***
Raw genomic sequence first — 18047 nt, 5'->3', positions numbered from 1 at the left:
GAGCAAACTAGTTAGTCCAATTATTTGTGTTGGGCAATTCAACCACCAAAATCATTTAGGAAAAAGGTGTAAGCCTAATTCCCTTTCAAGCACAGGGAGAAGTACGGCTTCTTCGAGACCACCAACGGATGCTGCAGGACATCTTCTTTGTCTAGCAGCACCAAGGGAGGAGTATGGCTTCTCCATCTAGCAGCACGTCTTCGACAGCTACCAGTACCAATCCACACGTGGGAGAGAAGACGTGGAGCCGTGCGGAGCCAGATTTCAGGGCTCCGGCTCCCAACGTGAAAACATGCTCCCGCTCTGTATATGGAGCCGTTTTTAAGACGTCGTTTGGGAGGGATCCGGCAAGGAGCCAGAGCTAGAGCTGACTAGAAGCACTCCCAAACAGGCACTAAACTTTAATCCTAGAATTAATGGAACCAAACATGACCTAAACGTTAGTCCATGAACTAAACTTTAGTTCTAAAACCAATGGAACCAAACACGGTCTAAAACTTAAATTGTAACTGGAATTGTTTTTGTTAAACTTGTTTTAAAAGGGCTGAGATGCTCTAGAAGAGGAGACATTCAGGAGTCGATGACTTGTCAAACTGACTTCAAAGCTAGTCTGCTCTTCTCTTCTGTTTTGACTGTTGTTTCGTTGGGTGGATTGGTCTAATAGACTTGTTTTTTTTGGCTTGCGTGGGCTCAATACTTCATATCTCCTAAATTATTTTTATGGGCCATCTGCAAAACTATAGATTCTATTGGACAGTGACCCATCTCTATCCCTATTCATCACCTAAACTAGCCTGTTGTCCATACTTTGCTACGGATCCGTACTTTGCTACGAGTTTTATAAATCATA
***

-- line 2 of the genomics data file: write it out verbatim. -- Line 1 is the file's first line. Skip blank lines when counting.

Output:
GAGCAAACTAGTTAGTCCAATTATTTGTGTTGGGCAATTCAACCACCAAAATCATTTAGGAAAAAGGTGTAAGCCTAATTCCCTTTCAAGCACAGGGAGAAGTACGGCTTCTTCGAGACCACCAACGGATGCTGCAGGACATCTTCTTTGTCTAGCAGCACCAAGGGAGGAGTATGGCTTCTCCATCTAGCAGCACGTCTTCGACAGCTACCAGTACCAATCCACACGTGGGAGAGAAGACGTGGAGCCGTGCGGAGCCAGATTTCAGGGCTCCGGCTCCCAACGTGAAAACATGCTCCCGCTCTGTATATGGAGCCGTTTTTAAGACGTCGTTTGGGAGGGATCCGGCAAGGAGCCAGAGCTAGAGCTGACTAGAAGCACTCCCAAACAGGCACTAAACTTTAATCCTAGAATTAATGGAACCAAACATGACCTAAACGTTAGTCCATGAACTAAACTTTAGTTCTAAAACCAATGGAACCAAACACGGTCTAAAACTTAAATTGTAACTGGAATTGTTTTTGTTAAACTTGTTTTAAAAGGGCTGAGATGCTCTAGAAGAGGAGACATTCAGGAGTCGATGACTTGTCAAACTGACTTCAAAGCTAGTCTGCTCTTCTCTTCTGTTTTGACTGTTGTTTCGTTGGGTGGATTGGTCTAATAGACTTGTTTTTTTTGGCTTGCGTGGGCTCAATACTTCATATCTCCTAAATTATTTTTATGGGCCATCTGCAAAACTATAGATTCTATTGGACAGTGACCCATCTCTATCCCTATTCATCACCTAAACTAGCCTGTTGTCCATACTTTGCTACGGATCCGTACTTTGCTACGAGTTTTATAAATCATA